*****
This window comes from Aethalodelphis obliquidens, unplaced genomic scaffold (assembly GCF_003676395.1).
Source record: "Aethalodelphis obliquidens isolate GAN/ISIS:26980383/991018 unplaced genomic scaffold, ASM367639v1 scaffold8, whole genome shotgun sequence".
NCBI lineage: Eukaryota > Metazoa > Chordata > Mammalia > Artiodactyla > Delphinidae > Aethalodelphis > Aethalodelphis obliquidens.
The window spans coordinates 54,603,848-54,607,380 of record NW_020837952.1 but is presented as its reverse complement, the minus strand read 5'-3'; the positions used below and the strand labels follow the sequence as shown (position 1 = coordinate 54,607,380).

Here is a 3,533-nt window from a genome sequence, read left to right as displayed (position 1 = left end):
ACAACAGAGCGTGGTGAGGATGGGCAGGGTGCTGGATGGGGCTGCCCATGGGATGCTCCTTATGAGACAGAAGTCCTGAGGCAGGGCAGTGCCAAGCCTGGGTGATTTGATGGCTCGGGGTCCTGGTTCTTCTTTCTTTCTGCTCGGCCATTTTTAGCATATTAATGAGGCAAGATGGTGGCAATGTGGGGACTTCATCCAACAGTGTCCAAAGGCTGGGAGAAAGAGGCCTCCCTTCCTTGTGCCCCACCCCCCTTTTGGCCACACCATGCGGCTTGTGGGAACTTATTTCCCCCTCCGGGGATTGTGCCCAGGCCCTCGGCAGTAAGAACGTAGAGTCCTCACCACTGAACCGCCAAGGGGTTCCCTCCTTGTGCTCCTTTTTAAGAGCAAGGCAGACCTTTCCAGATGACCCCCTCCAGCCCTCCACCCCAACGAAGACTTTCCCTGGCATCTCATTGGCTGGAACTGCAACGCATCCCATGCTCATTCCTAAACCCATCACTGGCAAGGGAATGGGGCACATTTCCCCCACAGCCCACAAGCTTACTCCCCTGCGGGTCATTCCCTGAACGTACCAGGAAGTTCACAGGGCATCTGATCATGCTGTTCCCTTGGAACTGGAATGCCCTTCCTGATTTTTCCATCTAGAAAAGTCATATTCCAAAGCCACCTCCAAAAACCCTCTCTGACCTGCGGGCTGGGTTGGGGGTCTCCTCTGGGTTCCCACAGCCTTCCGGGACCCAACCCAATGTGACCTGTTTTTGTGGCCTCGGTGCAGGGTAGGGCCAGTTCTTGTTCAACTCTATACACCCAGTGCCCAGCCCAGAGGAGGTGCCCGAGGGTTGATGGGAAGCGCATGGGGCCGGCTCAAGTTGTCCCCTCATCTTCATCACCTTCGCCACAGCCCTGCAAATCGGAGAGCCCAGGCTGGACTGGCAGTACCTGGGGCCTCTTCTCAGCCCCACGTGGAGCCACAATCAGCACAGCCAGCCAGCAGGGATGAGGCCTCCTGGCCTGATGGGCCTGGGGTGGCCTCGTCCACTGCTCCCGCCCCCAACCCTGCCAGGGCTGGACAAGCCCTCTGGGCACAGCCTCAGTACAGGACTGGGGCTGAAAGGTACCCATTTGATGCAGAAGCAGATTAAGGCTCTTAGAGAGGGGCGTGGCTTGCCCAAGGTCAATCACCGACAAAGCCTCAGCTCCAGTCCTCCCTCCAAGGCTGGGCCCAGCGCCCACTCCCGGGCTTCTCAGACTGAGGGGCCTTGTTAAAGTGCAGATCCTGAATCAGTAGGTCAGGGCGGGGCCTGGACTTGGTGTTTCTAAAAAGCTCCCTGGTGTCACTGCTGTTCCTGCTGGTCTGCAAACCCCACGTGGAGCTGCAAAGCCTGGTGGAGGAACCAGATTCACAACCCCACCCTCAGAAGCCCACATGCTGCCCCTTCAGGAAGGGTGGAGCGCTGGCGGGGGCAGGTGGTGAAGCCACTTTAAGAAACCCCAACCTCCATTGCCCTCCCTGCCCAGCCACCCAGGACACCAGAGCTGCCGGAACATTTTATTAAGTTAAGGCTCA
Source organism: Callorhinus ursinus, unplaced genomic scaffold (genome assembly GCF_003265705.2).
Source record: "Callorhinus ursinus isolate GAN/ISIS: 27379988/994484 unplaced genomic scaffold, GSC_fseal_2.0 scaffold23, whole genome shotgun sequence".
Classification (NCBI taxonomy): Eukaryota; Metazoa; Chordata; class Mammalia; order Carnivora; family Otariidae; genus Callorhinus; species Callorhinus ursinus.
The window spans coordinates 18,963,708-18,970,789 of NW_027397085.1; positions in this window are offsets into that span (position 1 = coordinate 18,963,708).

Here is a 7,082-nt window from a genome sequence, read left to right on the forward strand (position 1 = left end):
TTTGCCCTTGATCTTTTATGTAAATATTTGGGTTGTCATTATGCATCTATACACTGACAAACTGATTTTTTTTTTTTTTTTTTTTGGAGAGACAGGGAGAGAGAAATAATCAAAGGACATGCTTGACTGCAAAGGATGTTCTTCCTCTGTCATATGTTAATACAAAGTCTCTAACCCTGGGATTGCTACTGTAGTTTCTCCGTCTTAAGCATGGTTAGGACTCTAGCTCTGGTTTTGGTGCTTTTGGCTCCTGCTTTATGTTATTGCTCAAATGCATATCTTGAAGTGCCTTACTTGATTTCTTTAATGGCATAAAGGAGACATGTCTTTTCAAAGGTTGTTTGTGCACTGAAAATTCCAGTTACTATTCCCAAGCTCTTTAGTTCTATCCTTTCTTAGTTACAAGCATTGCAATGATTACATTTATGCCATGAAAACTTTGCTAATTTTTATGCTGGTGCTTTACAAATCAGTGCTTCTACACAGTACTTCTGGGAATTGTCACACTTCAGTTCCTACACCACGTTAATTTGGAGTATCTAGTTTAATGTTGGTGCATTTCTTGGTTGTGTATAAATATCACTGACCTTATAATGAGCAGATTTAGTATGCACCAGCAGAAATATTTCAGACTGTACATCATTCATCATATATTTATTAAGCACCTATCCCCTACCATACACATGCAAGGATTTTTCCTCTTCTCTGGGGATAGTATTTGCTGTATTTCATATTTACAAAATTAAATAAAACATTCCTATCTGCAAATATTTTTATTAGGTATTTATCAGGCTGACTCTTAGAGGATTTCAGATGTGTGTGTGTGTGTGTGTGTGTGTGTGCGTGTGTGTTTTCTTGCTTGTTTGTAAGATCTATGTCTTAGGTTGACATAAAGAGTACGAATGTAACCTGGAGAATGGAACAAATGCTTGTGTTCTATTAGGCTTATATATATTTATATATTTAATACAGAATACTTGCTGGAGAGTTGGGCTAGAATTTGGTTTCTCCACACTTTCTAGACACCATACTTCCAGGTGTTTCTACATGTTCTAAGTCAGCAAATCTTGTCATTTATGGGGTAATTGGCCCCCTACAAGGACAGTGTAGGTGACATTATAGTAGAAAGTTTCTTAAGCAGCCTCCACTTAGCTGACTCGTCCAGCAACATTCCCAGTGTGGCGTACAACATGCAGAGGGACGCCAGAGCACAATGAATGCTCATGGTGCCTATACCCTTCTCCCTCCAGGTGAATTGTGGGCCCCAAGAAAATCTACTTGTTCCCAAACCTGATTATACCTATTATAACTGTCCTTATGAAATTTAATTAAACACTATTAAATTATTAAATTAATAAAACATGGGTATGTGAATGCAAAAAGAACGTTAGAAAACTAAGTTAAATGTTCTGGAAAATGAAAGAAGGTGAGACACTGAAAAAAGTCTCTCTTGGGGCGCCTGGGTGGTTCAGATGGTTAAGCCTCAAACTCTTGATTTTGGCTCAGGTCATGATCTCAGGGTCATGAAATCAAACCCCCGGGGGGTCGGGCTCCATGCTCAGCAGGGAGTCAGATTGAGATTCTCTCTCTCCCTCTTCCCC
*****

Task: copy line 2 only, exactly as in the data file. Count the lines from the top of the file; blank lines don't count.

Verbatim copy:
Source record: "Aethalodelphis obliquidens isolate GAN/ISIS:26980383/991018 unplaced genomic scaffold, ASM367639v1 scaffold8, whole genome shotgun sequence".